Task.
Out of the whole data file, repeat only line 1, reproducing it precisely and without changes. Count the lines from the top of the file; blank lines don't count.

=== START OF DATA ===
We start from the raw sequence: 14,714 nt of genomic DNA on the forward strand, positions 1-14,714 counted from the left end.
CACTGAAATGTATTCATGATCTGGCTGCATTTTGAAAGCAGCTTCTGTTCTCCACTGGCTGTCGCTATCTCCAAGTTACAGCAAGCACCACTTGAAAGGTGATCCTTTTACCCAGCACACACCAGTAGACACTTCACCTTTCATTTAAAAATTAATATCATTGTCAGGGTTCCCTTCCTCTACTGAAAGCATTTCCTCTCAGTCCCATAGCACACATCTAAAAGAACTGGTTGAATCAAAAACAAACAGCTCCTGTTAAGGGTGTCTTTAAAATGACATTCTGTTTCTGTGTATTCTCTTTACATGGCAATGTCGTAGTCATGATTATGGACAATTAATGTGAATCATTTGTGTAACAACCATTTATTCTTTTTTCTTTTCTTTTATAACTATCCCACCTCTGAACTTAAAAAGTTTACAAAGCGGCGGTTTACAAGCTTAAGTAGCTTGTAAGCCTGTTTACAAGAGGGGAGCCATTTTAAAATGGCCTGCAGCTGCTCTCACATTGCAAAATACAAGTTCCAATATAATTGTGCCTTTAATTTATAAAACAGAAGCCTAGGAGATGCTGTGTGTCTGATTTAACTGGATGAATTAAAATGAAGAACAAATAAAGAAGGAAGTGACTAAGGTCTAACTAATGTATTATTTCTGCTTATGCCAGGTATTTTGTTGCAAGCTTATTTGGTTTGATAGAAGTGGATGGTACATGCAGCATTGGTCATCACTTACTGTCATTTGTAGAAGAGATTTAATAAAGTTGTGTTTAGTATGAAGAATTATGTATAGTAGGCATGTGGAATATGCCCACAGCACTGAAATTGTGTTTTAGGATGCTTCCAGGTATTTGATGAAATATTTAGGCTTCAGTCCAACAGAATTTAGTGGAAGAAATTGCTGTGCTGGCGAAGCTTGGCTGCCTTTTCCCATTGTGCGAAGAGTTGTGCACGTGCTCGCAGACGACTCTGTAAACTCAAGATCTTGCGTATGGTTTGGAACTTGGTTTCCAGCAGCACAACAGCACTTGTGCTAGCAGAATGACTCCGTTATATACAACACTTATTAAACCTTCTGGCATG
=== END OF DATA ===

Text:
We start from the raw sequence: 14,714 nt of genomic DNA on the forward strand, positions 1-14,714 counted from the left end.